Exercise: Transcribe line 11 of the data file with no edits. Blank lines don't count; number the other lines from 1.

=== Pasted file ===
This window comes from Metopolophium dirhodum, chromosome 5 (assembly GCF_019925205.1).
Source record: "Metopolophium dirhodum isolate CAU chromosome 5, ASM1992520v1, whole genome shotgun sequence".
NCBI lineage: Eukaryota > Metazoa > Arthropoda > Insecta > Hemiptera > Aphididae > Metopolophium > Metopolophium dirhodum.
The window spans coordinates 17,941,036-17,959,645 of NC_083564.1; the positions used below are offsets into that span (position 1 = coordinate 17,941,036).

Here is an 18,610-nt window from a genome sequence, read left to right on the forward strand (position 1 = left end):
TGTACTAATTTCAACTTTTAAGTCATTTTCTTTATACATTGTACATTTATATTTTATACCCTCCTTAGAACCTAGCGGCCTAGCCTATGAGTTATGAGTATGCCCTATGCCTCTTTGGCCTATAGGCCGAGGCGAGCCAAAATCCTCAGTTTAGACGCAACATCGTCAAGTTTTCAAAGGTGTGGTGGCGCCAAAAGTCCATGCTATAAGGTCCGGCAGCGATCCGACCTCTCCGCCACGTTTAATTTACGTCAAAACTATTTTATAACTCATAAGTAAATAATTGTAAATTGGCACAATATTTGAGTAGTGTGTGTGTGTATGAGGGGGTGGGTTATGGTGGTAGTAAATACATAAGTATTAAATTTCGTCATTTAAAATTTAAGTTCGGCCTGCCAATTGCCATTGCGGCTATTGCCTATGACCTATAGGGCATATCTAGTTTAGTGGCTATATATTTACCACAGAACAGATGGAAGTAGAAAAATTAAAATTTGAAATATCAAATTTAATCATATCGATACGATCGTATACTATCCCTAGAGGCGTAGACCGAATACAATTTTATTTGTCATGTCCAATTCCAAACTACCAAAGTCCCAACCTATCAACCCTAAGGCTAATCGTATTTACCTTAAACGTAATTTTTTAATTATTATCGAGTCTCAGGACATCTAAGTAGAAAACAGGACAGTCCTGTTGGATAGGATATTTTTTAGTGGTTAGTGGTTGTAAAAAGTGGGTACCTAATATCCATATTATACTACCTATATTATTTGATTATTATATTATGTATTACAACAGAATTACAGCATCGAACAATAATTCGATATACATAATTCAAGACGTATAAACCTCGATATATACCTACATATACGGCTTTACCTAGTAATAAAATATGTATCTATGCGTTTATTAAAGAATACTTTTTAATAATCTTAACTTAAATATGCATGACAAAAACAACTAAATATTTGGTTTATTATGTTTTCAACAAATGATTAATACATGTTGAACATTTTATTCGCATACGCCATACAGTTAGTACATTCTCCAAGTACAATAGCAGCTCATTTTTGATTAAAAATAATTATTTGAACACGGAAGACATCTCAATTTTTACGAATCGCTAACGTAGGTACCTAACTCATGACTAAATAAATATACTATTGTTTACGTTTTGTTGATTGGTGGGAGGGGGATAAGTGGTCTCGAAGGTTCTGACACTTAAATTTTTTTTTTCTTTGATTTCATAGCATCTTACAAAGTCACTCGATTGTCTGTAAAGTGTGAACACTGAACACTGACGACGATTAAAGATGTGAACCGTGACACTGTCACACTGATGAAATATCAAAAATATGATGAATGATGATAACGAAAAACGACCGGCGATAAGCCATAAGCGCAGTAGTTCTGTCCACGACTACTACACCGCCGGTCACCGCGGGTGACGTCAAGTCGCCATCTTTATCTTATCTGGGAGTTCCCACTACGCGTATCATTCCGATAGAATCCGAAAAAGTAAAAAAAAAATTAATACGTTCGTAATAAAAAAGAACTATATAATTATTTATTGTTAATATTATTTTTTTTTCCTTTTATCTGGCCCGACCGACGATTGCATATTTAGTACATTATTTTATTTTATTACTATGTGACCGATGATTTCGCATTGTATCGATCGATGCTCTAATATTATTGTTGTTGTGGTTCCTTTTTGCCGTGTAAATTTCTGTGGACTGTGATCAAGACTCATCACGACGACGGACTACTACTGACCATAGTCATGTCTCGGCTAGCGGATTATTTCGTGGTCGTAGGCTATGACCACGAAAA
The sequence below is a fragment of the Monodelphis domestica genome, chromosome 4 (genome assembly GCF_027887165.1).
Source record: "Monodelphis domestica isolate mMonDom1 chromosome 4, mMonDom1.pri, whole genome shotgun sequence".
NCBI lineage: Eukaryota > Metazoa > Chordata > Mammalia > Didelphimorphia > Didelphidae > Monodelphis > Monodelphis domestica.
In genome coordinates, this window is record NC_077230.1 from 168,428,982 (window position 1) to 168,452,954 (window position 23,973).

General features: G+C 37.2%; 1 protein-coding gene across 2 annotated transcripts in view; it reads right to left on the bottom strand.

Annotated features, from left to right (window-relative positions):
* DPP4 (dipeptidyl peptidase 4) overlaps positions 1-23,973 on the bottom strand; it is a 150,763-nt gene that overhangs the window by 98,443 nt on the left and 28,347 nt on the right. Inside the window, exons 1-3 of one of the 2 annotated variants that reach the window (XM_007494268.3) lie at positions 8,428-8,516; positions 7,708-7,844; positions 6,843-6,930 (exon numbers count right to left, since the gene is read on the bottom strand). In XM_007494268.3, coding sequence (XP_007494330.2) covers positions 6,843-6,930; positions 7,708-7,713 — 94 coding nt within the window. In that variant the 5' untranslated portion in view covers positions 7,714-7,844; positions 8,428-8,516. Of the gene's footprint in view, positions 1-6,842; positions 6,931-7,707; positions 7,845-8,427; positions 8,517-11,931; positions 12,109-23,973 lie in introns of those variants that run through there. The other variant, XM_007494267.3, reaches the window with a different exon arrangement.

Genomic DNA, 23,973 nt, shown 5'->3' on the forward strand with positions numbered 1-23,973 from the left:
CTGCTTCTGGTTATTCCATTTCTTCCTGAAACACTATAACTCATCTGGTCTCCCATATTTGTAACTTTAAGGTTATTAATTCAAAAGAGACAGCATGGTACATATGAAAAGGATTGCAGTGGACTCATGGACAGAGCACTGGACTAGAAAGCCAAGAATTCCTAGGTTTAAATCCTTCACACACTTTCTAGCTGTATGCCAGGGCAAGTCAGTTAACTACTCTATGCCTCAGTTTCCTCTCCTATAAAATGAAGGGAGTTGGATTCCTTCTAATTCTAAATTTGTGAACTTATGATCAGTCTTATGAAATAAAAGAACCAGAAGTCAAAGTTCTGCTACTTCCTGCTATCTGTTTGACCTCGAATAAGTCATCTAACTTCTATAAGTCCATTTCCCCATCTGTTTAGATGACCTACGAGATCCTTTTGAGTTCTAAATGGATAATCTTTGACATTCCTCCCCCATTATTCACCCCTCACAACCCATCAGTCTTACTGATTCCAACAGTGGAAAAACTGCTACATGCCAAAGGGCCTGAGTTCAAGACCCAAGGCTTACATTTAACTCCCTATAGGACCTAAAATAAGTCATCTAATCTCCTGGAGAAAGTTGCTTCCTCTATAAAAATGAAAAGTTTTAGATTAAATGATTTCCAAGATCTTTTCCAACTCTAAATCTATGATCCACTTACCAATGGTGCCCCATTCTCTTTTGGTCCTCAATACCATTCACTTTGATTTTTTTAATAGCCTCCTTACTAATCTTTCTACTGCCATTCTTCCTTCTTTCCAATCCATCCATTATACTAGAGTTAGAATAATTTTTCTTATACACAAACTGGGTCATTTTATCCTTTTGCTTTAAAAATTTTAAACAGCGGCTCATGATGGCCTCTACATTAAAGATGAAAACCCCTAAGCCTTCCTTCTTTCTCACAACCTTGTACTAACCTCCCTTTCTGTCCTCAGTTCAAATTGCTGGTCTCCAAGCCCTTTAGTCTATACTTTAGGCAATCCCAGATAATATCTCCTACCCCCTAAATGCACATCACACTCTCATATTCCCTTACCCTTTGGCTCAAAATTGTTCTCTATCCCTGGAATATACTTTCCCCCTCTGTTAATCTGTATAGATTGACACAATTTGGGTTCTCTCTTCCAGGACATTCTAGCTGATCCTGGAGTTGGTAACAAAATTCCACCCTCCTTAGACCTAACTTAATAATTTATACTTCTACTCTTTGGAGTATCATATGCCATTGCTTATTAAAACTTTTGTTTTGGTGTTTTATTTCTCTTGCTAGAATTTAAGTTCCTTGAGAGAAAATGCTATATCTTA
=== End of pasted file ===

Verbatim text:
General features: G+C 37.2%; 1 protein-coding gene across 2 annotated transcripts in view; it reads right to left on the bottom strand.